When it comes to women rights (and more specifically women economic development that I am more familiar with), I like to think of it as human rights. Women rights are human rights! But then I remind myself of how overwhelming the social injustices are for women globally -who make up most (70%) of the world poor (solely on an economic lens -sorry for the insensitive word-); and just feel the surge to set aside a separate class of human rights shedding lights on the unique challenges facing women and girls.

In the Middle East and North Africa (MENA) region, women economic participation rate is the lowest in the world,  it is as low as twenty-eight percent of the labor force (World Bank, 2016). According to the International Monetary Fund (IMF), women labor force representation in MENA region is three times lower than the average rate in the other developing countries: Had women economic participation in MENA been increased to the fullest, the economies of the region would have gained not less than $600 billion annually (Elborgh-Woytek et al., 2013),  which would result in an increase of the regional GDP by forty percent in a decade. But this also means that millions of pipelines of resources and potential are critically underused while missing the incredible economic gains that would result from an increased women economic participation in the region.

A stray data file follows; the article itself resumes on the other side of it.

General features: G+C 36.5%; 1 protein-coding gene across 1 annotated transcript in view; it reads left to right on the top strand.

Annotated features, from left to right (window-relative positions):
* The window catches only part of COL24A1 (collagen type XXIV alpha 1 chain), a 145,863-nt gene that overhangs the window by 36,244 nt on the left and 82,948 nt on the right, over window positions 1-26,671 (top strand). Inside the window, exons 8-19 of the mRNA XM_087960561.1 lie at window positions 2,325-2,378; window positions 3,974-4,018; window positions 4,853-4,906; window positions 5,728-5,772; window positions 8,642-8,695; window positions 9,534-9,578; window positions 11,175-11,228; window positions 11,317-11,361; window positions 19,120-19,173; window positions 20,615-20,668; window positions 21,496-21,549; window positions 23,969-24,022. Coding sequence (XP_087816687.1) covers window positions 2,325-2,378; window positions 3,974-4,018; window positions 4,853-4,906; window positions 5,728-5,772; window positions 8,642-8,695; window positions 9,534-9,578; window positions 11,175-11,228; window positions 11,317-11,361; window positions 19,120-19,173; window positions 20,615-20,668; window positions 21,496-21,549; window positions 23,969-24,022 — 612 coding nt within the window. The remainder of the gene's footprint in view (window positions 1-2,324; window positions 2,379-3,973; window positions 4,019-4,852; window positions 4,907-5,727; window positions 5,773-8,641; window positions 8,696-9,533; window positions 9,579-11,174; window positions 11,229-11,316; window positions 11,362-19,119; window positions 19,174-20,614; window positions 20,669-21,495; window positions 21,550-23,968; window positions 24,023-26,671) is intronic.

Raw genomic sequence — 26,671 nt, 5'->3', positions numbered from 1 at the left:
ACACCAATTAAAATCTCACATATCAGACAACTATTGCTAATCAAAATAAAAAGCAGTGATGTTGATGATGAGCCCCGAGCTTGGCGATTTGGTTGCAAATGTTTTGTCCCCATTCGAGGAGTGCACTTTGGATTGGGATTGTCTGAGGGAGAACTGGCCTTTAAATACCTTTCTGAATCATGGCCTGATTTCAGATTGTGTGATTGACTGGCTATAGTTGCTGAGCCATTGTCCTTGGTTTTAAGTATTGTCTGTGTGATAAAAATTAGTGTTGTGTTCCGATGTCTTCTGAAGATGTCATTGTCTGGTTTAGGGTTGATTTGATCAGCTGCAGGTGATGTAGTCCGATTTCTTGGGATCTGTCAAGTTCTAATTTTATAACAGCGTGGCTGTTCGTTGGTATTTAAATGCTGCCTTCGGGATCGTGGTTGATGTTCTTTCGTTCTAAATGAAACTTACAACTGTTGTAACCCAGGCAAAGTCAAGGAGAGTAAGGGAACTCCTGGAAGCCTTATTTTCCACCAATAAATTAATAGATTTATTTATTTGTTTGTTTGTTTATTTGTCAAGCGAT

In addition, sustainable development goals to fight poverty and inequalities could only be achieved when women are actively included as part of the solution. Besides boosting the economy, empowering women result also in healthier and better-educated families (World Bank, 2011). Indeed, not only does women’s access to employment, education and entrepreneurship opportunities reduce micro-level poverty, but there is also evidence that women’s expenditure function entails investments associated with enhancing the human capital within the household in ways that benefited children (Dwyer and Bruce, 1988; Kabeer, 2003). Therefore, carrying out the Sustainable Development Goals (SDGs) in the MENA region (Transforming our world: the 2030 Agenda for Sustainable Development, 2016) could only be achievable if women are fully empowered as economic agents and provided with end-to-end access to markets on competitive and fair terms (United Nations, 2016).